“Mortal Kombat, of course,” the spokesman said. The silent one nodded in affirmation, standing a few paces behind.

“Oh,” I said. I stole a quick glance at the marquee and at the clock in my car. Mortal Kombat had been playing for an hour, the last showing of the evening.

The silent one looked increasingly nervous. I think he saw my glances and suspected that I might be detecting something was not above-board.

“C’mon, mister. Let us in. We can’t get in your car until you do, you know,” the spokesman said soothingly. “Just let us in, and we’ll be gone before you know it. We’ll go to our mother’s house.”

We locked eyes.

To my horror, I realized my hand had strayed toward the door lock (which was engaged) and was in the process of opening it. I pulled it away, probably a bit too violently. But it did force me to look away from the children.

I turned back. “Er … Um …,” I offered weakly and then my mind snapped into sharp focus.

For the first time, I noticed their eyes.

They were coal black. No pupil. No iris. Just two staring orbs reflecting the red and white light of the marquee.

At that point, I know my expression betrayed me. The silent one had a look of horror on his face in a combination that seemed to indicate: A) The impossible had just happened and B) “We’ve been found out!”

The spokesman, on the other hand, wore a mask of anger. His eyes glittered brightly in the half-light.

“Cmon, mister,” he said. “We won’t hurt you. You have to LET US IN. We don’t have a gun …”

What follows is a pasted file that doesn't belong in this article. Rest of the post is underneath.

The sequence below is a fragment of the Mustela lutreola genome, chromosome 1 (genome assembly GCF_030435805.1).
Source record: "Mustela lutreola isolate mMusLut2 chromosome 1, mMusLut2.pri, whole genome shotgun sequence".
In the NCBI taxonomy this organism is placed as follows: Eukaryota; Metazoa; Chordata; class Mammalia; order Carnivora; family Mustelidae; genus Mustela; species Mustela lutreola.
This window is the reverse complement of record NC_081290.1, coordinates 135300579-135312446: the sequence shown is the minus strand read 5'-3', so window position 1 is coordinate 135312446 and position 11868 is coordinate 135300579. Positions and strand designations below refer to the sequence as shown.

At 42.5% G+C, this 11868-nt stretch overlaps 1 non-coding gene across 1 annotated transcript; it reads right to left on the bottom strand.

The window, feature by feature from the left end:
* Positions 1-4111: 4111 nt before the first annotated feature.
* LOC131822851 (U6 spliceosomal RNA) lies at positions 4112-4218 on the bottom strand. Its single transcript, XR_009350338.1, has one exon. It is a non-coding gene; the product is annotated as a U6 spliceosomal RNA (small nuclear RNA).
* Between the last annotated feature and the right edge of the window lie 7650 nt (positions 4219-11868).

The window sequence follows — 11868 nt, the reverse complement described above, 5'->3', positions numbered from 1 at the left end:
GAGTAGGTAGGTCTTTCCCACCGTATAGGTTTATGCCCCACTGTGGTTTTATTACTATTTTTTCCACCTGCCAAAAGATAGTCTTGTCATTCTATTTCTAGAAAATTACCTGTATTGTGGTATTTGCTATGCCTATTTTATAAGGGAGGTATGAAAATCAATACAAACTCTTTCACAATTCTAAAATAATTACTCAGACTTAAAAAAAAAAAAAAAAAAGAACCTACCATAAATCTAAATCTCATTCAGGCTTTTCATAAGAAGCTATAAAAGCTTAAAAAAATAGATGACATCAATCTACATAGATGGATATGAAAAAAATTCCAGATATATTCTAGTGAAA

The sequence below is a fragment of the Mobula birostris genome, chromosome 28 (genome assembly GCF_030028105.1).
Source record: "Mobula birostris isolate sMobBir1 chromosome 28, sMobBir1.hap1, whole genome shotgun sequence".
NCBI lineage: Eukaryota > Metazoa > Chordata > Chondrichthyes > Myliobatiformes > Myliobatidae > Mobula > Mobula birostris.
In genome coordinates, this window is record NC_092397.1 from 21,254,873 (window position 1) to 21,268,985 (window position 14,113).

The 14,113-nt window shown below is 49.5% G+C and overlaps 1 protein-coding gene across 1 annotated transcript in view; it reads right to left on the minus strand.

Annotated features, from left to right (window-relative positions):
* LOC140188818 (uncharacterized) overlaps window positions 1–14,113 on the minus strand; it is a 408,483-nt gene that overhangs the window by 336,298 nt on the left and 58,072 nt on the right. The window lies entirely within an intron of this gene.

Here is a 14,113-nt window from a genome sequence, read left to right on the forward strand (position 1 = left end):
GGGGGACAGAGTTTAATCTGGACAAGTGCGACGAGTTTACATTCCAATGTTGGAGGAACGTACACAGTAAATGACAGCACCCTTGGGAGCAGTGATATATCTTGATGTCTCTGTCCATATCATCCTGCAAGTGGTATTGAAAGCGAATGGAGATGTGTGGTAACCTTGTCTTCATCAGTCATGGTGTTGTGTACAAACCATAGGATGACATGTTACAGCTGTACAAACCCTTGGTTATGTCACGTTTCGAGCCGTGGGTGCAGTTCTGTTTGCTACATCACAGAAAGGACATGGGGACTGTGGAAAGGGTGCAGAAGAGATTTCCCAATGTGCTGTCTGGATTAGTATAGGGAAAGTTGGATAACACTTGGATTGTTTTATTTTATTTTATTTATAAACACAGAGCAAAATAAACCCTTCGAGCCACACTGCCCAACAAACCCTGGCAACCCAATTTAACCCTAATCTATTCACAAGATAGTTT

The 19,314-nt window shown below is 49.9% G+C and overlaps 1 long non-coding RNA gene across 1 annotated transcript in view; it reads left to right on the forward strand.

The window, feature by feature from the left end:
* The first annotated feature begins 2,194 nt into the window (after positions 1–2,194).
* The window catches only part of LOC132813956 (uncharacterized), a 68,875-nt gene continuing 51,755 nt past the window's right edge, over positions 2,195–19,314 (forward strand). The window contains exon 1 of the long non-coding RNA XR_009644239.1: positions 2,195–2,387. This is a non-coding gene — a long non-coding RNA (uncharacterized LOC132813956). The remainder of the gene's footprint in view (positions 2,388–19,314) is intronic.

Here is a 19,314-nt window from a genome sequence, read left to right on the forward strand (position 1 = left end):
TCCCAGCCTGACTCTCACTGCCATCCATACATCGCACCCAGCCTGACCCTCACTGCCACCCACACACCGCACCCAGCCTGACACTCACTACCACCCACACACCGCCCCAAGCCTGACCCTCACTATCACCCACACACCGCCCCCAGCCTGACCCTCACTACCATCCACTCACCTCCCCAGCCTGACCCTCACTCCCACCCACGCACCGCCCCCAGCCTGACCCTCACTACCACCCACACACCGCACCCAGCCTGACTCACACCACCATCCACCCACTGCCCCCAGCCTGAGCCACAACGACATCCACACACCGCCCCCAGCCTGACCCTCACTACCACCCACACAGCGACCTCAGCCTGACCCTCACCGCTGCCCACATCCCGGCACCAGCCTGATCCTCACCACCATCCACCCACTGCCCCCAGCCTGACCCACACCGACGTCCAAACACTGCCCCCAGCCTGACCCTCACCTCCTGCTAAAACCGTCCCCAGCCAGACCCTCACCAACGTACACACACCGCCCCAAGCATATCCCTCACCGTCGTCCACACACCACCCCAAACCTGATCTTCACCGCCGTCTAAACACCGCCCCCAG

That last statement scared the living hell out of me, because at that point by his tone he was plainly saying, “We don’t NEED a gun.”

He noticed my hand shooting down toward the gear shift. The spokesman’s final words contained an anger that was complete and whole, and yet contained in some respects a tone of panic:


I ripped the car into reverse (thank goodness no one was coming up behind me) and tore out of the parking lot. I noticed the boys in my peripheral vision, and I stole a quick glance back.

They were gone. The sidewalk by the theater was deserted.

I drove home in a heightened state of panic. Had anyone attempted to stop me, I would have run on through and faced the consequences later.

I bolted into my house, scanning all around — including the sky.

What did I see? Maybe nothing more than some kids looking for a ride.

And some really funky contacts. Yeah, right.

Credit: Brian Bethel

This story was originally hosted at Obiwan’s UFO-Free Paranormal Page, but that site seems to have drastically reduced its content and the story seems to no longer be available there.

However, you can still find more information on this account and the BEK phenomenon that it spawned via Google, if you’re interested!